Backgammon is a game for two players, played on a board consisting of twenty-four narrow triangles called points. The triangles alternate in color and are grouped into four quadrants of six triangles each. The quadrants are referred to as a player's home board and outer board, and the opponent's home board and outer board. The home and outer boards are separated from each other by a ridge down the center of the board called the bar.
Unlike chess it doesn't matter which color checkers the players use as either player has the opportunity to make the first move.
To play backgammon the following equipment is used:
1 backgammon board
30 Checkers - 15 of one color and 15 of another.
2 six-sided dice
2 dice cups for rolling the dice
1 six-sided doubling cube with the numbers 2, 4, 8, 16, 32, and 64 on the 6 faces
The starting position in backgammon is as follows:
Two checkers on each player's 24-point
Five checkers on each player's 13-point
Three checkers on each player's 8-point
Five checkers on each player's 6-point
Object of the Game
The players must move their checkers according to the numbers shown on the dice. Backgammon is played so that you move your checkers in the direction from your opponent's home board to your home board. As soon as all of your checkers are in your home board you can begin to remove checkers from the board (the bear off). You win the game by bearing off all of your checkers first.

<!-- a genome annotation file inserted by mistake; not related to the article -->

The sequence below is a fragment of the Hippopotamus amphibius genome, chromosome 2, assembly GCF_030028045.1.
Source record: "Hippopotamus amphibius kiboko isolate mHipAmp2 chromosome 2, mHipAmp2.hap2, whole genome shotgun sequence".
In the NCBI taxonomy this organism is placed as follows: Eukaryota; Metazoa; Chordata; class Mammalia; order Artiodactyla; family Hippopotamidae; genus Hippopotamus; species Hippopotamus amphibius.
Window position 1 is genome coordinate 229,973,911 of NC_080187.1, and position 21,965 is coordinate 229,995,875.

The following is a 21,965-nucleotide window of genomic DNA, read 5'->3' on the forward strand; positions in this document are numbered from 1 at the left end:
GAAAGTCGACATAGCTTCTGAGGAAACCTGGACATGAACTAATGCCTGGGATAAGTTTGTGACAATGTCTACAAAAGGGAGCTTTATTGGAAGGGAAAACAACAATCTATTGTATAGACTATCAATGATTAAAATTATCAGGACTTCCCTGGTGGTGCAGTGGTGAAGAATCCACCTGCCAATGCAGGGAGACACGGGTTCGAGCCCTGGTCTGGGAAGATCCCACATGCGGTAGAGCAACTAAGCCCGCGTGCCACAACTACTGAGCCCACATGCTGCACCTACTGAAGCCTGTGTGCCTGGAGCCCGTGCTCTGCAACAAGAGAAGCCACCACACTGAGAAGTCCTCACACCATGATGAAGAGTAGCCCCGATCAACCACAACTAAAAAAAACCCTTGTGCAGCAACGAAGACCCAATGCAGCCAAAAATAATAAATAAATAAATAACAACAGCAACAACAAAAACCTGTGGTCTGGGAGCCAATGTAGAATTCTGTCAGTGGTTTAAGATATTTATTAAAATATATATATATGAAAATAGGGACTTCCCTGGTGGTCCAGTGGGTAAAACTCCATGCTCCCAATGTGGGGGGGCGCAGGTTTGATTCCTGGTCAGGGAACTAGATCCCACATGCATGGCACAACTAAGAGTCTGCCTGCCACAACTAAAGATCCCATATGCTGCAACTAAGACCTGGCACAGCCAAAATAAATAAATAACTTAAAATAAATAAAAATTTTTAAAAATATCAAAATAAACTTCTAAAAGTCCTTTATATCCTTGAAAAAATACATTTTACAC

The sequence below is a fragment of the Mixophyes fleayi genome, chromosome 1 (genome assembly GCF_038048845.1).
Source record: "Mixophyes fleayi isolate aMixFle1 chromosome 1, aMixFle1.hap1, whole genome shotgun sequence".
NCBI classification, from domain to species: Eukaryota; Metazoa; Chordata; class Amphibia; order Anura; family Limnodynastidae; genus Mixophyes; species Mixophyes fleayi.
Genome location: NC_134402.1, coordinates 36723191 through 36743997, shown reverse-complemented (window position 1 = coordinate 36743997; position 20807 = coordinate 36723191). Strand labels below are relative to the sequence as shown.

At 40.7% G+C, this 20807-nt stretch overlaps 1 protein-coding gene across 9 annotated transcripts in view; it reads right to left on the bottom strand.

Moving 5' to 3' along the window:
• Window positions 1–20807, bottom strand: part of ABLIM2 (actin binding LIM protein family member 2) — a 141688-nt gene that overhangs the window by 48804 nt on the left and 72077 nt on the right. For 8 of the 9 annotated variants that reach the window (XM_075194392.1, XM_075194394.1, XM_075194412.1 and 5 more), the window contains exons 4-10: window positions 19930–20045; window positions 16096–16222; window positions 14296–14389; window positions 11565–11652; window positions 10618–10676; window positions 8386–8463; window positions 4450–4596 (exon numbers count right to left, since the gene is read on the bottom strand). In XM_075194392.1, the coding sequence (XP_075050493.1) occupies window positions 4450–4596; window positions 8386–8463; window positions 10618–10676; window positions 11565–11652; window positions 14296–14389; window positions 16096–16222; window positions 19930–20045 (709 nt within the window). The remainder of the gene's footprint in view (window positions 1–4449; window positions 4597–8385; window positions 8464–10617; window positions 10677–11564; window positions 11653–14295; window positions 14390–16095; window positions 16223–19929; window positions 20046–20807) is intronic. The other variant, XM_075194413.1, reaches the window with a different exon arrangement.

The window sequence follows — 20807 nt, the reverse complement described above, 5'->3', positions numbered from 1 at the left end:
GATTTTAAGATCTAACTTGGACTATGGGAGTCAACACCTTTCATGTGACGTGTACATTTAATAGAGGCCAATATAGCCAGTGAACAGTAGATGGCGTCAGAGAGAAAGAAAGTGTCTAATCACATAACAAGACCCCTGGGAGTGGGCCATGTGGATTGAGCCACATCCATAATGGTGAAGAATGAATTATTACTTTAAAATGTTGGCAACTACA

To start off a game of backgammon, you and your opponent each throw a single die.
The player with the highest number moves first, using the number from both dice rolled to move his or her checkers.
In case the same number appears on both dice, the players keep rolling their die until the get different numbers.
After the initial move, the opponents alternate turns and roll two dice each time.
Movement of the Checkers
The roll of the dice indicates how many points, or pips, the player is to move his checkers. The checkers are always moved forward, to a lower-numbered point. The following rules apply: